HomeAsian AmericansActivist Esder Chong reflects on 10-year anniversary of DACA

Activist Esder Chong reflects on 10-year anniversary of DACA

by Lia Reichmann, AsAmNews Intern

Ten years ago, an immigration policy introduced by then-President Obama would change Esder Chong’s life. Now, she’s working to transform the lives of other undocumented immigrants.

Chong immigrated to the US with her parents from South Korea in 2005 at the age of six. From then on she was raised in central New Jersey. During the 2008 economic recession, her family lost their visa and overstayed it, officially making them undocumented immigrants.

Chong and her family’s story is one that is more common than you’d expect. Data from the Center for Migration Studies, a nonpartisan think tank, showed that visa overstayers represent around “46 percent of the 10.7 million undocumented immigrants in the United States.”

In 2012, Obama introduced the DACA (Deferred Action for Childhood Arrivals) program, which protects eligible immigrants who came to the United States when they were children from deportation. Since then the program has granted 800,000 people DACA status, allowing them to get things like a driver’s license or a social security number. Only those that meet the criteria set by the program become eligible.

Chong applied for and received protection under DACA in high school. She said she started understanding what it meant to be an undocumented immigrant when she was applying to college.

“I couldn’t apply for FAFSA, and I wasn’t eligible for state or federal financial aid loans, grants, a lot of scholarships were limited to LPR’s or citizens,” Chong said. “And so I struggled with that, like in terms of the academic part of my life, without status.”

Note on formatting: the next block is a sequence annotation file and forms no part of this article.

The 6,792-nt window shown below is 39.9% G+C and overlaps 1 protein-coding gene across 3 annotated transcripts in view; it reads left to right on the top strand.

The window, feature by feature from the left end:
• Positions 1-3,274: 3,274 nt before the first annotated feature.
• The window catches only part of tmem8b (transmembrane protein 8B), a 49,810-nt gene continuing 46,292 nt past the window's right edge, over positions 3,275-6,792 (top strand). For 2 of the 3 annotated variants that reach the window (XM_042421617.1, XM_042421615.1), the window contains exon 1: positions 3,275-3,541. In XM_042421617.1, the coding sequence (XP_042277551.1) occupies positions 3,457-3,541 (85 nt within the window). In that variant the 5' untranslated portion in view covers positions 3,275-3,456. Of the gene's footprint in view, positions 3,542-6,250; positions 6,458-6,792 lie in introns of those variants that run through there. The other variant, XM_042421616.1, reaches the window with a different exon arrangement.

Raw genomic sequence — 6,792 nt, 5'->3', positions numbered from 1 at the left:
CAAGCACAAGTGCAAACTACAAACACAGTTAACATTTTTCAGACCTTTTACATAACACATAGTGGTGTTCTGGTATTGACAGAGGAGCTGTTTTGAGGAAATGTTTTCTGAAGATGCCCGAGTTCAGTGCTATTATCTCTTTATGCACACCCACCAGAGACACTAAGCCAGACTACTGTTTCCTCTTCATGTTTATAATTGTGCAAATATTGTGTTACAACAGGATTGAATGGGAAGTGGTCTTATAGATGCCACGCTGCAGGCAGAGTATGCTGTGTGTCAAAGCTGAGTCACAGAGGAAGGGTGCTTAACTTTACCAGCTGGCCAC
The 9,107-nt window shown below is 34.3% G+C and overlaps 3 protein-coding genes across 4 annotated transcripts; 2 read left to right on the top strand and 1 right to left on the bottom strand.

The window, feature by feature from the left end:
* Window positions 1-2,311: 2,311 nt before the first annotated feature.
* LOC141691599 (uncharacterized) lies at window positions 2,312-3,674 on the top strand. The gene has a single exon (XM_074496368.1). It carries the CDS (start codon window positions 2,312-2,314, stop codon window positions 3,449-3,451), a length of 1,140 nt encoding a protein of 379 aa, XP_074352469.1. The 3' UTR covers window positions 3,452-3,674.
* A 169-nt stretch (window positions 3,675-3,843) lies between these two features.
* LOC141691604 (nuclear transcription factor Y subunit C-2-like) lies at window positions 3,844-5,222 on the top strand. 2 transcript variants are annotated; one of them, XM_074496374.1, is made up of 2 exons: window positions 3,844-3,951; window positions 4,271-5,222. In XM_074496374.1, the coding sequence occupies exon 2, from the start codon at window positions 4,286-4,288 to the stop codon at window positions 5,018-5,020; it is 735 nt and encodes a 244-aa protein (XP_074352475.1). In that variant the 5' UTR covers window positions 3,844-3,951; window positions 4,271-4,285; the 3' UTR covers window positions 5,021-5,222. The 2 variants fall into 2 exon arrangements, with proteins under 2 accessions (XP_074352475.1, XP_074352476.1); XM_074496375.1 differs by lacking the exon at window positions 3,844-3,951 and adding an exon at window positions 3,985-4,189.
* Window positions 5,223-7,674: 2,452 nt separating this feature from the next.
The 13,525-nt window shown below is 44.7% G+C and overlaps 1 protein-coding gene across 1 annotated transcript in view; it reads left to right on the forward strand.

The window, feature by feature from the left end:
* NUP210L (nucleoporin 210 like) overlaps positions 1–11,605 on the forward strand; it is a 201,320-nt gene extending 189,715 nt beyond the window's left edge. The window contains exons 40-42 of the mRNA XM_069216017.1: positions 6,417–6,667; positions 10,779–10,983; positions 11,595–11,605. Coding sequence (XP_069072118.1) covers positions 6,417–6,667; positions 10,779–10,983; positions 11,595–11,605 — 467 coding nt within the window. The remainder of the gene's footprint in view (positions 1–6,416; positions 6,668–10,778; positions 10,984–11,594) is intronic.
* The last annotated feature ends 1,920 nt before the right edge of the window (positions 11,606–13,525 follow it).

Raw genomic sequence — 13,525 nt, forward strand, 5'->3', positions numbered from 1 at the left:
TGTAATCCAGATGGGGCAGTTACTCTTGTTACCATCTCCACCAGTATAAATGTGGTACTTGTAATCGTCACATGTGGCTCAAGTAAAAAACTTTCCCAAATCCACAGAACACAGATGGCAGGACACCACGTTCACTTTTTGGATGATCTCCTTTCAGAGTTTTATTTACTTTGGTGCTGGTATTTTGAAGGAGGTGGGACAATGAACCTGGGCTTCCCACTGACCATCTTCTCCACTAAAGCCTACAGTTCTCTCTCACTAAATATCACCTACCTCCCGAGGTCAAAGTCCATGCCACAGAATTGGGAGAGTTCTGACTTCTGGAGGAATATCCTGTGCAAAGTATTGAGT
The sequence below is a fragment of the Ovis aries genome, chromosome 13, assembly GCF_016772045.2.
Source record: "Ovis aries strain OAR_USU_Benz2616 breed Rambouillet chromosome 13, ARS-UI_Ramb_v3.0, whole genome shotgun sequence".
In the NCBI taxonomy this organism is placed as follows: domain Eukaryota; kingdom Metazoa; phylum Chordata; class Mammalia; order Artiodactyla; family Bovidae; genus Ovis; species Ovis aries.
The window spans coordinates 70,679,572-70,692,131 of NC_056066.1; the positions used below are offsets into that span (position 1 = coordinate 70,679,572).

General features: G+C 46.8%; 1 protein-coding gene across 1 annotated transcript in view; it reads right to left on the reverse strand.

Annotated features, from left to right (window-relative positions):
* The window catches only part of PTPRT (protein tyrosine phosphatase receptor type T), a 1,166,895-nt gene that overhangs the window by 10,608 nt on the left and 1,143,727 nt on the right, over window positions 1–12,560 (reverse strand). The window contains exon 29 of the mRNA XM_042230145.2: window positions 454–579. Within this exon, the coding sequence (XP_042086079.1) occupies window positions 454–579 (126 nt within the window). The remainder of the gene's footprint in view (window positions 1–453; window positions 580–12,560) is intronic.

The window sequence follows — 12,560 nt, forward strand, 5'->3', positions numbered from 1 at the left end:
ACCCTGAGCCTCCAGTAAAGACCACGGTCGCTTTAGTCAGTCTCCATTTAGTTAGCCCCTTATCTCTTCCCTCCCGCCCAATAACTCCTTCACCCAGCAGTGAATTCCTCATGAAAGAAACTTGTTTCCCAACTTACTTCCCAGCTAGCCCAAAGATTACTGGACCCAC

During her senior year, Chong was accepted to Rutgers University-Newark. From there she earned a national scholarship through the Dream.US, an organization that partners with American colleges to provide financial aid to DACA recipients.

Chong and her family’s story is one that is more common than you’d expect. Data from the Center for Migration Studies, a nonpartisan think tank, showed that visa overstayers represent around “46 percent of the 10.7 million undocumented immigrants in the United States.”

During her freshman year at Rutgers University, Chong created the student organization RU Dreamers and became an immigration advocate. It was the same year Donald Trump was elected President, which she said put more pressure on the organization.

“I just wanted a space for myself and other undocumented students on campus to have the opportunity to share out our fears, our hopes, and just use it as a space to rant.” 

At the organization, Chong became the student liaison between Dreamers and the Rutger’s University administration. She worked with the administration to hire an immigrant rights lawyer for all three campuses after President Trump rescinded the DACA program. Together they also were able to establish an Undocumented Student Service Office with additional staff members to help support undocumented students.

RU Dreamers also collaborated with state and local organizations to push for bills that would provide financial aid and to expand access to higher education for DACA recipients. 

Chong speaking at an event. (Photo courtesy of Esder Chong)

Chong said that it was both challenging and rewarding to be a part of RU Dreamers during college.